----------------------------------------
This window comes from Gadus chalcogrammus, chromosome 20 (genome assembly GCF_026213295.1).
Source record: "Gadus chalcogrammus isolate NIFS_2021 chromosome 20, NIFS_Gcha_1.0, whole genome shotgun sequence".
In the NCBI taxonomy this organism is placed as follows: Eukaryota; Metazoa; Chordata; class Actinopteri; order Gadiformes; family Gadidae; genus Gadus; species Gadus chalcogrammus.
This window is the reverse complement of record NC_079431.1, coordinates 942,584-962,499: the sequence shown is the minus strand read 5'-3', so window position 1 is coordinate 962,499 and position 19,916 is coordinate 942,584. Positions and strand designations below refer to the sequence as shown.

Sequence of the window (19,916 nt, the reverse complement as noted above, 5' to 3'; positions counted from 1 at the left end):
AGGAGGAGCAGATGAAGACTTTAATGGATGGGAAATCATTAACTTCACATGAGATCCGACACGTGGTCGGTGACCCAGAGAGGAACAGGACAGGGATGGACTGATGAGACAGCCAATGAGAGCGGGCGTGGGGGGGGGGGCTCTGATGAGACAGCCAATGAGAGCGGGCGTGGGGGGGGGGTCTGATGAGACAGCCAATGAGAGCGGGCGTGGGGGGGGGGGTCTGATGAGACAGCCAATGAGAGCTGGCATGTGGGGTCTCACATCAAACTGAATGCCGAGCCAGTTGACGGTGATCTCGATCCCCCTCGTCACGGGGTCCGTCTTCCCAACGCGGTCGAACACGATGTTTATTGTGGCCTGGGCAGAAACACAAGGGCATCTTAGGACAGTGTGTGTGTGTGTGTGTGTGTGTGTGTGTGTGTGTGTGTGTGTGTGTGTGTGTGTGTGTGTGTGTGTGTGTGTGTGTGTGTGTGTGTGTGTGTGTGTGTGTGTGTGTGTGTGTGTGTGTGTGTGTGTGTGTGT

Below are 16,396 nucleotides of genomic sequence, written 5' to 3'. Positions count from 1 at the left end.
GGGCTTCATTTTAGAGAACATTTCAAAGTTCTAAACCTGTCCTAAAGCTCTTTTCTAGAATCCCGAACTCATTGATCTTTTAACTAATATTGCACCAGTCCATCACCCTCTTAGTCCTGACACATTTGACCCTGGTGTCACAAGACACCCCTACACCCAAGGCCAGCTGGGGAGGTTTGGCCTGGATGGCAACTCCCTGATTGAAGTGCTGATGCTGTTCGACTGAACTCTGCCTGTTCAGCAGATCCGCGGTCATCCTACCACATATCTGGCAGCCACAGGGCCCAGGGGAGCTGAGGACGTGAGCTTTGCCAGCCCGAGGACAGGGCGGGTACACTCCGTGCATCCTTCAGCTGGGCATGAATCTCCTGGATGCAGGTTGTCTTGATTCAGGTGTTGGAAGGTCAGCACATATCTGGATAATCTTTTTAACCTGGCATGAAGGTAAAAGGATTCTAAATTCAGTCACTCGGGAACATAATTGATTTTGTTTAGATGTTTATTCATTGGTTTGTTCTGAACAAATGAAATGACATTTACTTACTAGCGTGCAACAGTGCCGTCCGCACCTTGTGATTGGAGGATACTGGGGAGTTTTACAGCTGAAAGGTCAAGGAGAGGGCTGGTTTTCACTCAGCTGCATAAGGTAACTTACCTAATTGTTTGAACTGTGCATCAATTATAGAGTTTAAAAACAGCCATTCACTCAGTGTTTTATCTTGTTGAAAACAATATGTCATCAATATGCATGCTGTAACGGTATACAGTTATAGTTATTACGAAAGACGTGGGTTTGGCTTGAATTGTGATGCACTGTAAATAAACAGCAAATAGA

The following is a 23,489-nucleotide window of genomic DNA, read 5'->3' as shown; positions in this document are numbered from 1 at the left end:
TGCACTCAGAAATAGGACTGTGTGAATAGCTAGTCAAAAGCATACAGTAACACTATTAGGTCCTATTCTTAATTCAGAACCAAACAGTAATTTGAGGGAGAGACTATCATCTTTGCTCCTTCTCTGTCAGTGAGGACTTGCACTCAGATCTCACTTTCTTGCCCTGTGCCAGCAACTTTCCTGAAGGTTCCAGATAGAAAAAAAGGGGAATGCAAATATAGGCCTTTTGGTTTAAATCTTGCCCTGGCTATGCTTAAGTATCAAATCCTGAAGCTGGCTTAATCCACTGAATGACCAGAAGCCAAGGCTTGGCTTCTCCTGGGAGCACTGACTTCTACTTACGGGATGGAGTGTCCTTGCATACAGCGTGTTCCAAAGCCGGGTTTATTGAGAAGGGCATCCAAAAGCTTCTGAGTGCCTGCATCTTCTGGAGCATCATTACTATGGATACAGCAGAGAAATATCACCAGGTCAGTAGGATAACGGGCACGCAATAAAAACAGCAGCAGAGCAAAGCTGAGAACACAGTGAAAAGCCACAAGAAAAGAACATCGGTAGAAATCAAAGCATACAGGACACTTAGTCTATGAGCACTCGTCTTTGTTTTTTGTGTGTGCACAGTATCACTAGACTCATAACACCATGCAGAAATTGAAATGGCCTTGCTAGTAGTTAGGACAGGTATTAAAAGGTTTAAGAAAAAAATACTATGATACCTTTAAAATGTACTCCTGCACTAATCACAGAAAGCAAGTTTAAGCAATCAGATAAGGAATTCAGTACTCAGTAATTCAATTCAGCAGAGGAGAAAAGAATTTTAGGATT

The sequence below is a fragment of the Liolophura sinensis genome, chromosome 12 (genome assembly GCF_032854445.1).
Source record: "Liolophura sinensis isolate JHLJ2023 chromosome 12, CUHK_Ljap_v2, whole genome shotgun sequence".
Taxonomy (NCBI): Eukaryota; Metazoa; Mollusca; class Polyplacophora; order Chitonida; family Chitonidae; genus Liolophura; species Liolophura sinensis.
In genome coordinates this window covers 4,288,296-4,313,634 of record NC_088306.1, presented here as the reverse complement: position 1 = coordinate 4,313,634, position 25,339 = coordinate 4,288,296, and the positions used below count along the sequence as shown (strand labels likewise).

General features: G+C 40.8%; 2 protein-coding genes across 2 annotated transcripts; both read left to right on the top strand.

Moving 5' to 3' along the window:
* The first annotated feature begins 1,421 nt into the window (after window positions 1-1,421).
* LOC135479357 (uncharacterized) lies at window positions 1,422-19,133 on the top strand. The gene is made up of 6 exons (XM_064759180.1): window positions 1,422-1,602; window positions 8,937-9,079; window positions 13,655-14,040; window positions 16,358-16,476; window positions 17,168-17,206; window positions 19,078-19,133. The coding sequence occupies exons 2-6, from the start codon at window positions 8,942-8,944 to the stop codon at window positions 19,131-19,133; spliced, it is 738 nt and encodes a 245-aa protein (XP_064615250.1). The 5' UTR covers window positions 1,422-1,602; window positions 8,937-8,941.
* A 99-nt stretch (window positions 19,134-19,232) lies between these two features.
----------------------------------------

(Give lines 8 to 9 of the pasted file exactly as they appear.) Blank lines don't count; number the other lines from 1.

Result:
GGGCTTCATTTTAGAGAACATTTCAAAGTTCTAAACCTGTCCTAAAGCTCTTTTCTAGAATCCCGAACTCATTGATCTTTTAACTAATATTGCACCAGTCCATCACCCTCTTAGTCCTGACACATTTGACCCTGGTGTCACAAGACACCCCTACACCCAAGGCCAGCTGGGGAGGTTTGGCCTGGATGGCAACTCCCTGATTGAAGTGCTGATGCTGTTCGACTGAACTCTGCCTGTTCAGCAGATCCGCGGTCATCCTACCACATATCTGGCAGCCACAGGGCCCAGGGGAGCTGAGGACGTGAGCTTTGCCAGCCCGAGGACAGGGCGGGTACACTCCGTGCATCCTTCAGCTGGGCATGAATCTCCTGGATGCAGGTTGTCTTGATTCAGGTGTTGGAAGGTCAGCACATATCTGGATAATCTTTTTAACCTGGCATGAAGGTAAAAGGATTCTAAATTCAGTCACTCGGGAACATAATTGATTTTGTTTAGATGTTTATTCATTGGTTTGTTCTGAACAAATGAAATGACATTTACTTACTAGCGTGCAACAGTGCCGTCCGCACCTTGTGATTGGAGGATACTGGGGAGTTTTACAGCTGAAAGGTCAAGGAGAGGGCTGGTTTTCACTCAGCTGCATAAGGTAACTTACCTAATTGTTTGAACTGTGCATCAATTATAGAGTTTAAAAACAGCCATTCACTCAGTGTTTTATCTTGTTGAAAACAATATGTCATCAATATGCATGCTGTAACGGTATACAGTTATAGTTATTACGAAAGACGTGGGTTTGGCTTGAATTGTGATGCACTGTAAATAAACAGCAAATAGA

The following is a 23,489-nucleotide window of genomic DNA, read 5'->3' as shown; positions in this document are numbered from 1 at the left end: